On Tuesday 2nd March a new series commences on BBC2 (9 pm) about what may or may not be revealed by the in-depth study of DNA and sequencing genomes. Of course, this will include Richard. How can it not? Especially when Professor Turi King is involved. Richard is surely the most important and prominent historical figure about whom everyone really wants to know. His detractors have nothing good to say about him, while we, his supporters, will hear little bad. Was the real Richard somewhere in between? Can they really say whether he was good or bad, simply by analysing his genome?
Well, studying it might reveal a few things, e.g. whether he was likely to go bald and accurate indications of his blood type, hair and eye colour. However, “….scientists are scientists are studying possible associations of genes with personality traits, including propensity to violent aggression, psychopathy and narcissism…” Ah. This is where I begin to feel uncomfortable. Just because someone might have had certain characteristics does not mean they definitely did. For instance, every man who likes enthusiastic sex might be predisposed to be a rapist. Yes, he might, but that doesn’t mean he is a rapist.
Professor King’s findings are to be published in the coming months, and I look forward to reading them—hopefully they won’t be so technical that I won’t have a clue what she’s really saying. However, she is apparently at pains to say that this area of genetics remained “extremely fuzzy” and that it would take years to tease out any associations. If ever, I find myself adding.
Here is one paragraph in this article from The Times (which to read in full, you’ll need to subscribe) :-
“….[Professor] King said that even if Richard did order the deaths of his nephews, as most historians believe, this did not necessarily reflect particular personality traits but was simply how monarchs behaved at the time. Significantly, the analysis will reveal more specific information on Richard’s Y chromosome type. This is DNA that is passed down through the male line, from father to son through generations. Earlier analysis predicted that Richard’s Y chromosome was of a different type from that of living individuals believed to descend from Edward III, Richard’s paternal great-great-grandfather, in the male line. More details of Richard’s Y chromosome could one day help to establish which was the original Plantagenet Y chromosome and whether Richard or members of the Somerset family, with a documented male-line descent from Edward III, carry an interloper variant arising from extramarital shenanigans….”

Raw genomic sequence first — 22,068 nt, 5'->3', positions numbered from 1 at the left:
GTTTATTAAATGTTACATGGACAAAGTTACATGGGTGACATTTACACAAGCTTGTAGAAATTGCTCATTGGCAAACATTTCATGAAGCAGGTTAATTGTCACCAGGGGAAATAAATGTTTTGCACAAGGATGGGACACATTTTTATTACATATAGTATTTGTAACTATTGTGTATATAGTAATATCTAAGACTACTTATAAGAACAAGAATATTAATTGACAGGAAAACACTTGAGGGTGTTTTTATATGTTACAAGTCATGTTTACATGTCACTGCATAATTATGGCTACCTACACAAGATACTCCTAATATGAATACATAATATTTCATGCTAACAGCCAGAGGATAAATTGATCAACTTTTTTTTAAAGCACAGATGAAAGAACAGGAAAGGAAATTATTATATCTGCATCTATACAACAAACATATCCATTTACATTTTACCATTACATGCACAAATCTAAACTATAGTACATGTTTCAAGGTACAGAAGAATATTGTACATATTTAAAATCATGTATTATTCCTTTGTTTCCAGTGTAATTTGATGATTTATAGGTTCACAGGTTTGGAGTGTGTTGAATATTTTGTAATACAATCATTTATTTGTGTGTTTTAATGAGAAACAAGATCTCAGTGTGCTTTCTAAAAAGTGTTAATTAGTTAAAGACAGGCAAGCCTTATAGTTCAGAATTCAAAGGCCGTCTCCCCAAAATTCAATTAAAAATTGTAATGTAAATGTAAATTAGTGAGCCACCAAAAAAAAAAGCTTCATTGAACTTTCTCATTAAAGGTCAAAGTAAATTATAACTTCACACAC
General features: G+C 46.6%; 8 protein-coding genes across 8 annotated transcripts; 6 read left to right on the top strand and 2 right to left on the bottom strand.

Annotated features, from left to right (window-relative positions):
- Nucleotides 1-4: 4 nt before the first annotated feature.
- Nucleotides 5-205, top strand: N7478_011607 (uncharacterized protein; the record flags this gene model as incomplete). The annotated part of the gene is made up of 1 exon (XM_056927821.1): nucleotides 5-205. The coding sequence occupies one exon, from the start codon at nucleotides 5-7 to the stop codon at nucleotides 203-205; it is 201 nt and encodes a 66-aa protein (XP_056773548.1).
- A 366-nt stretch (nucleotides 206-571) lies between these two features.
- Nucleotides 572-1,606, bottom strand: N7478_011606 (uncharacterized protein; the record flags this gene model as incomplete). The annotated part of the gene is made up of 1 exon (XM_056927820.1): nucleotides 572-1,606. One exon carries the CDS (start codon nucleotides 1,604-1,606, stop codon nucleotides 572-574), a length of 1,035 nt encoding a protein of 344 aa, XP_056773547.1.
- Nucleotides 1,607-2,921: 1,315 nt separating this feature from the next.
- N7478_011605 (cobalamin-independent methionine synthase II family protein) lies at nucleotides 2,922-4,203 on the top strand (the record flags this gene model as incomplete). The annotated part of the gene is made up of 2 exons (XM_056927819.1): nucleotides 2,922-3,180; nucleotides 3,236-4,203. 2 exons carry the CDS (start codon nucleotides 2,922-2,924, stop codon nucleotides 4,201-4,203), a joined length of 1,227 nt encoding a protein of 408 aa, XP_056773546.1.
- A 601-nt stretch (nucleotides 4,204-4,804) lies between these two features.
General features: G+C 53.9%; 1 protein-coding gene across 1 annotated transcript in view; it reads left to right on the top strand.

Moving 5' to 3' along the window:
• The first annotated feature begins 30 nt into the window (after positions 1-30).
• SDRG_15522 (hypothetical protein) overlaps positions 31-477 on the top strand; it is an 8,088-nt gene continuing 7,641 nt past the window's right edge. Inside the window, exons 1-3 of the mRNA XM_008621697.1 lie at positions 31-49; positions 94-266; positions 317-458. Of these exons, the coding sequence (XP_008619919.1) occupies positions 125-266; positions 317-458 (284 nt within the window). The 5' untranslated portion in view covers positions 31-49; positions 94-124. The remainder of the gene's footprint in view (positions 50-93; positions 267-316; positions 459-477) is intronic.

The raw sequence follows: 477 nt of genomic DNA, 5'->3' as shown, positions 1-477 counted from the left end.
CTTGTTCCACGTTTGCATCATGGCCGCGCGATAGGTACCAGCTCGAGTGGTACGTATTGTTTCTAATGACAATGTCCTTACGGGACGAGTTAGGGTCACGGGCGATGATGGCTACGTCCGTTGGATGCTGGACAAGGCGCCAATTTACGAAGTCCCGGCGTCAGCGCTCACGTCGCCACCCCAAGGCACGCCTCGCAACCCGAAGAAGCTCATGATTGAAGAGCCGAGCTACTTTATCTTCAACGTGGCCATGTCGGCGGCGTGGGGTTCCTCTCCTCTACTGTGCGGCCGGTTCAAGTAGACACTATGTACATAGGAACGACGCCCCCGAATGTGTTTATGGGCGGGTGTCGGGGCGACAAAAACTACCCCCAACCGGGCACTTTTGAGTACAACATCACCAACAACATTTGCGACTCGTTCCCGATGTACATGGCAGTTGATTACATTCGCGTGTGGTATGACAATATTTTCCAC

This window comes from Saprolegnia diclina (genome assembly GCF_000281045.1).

But, being well-documented doesn’t mean that that those documents were 100% truthful. Has every man in the line from Edward III owned up to fearing he wasn’t the father of the son who bears his name? Or even knowing he wasn’t? A great deal of face-saving would be involved. Legitimacy was a very, very, very sensitive subject for the nobility. It still is. So to my mind it just isn’t possible to be so certain that no margin of error is to be allowed. The discrepancy in the Y Chromosome merely indicates that someone, somewhere, sometime told a little porky.
So on Tuesday, 2nd March at 9 p.m. I will start watching this new TV documentary series on BBC2 with great interest, especially when it covers Richard III. I don’t know in which episode he will be discussed. The series is called DNA Family Secrets, and Professor King will be using DNA to solve mysteries in various Britons’ family trees. “…The team, from Leicester University and Potsdam University’s genomics laboratory, have also sequenced the whole genomes of Michael Ibsen and Wendy Duldig, who are descended in the female line from Richard’s sister, Anne of York, and whose mitochondrial DNA, inherited from mother to child, was matched to Richard’s, confirming the identification of the remains…”
Bring it on, I’m more than avid to know the findings.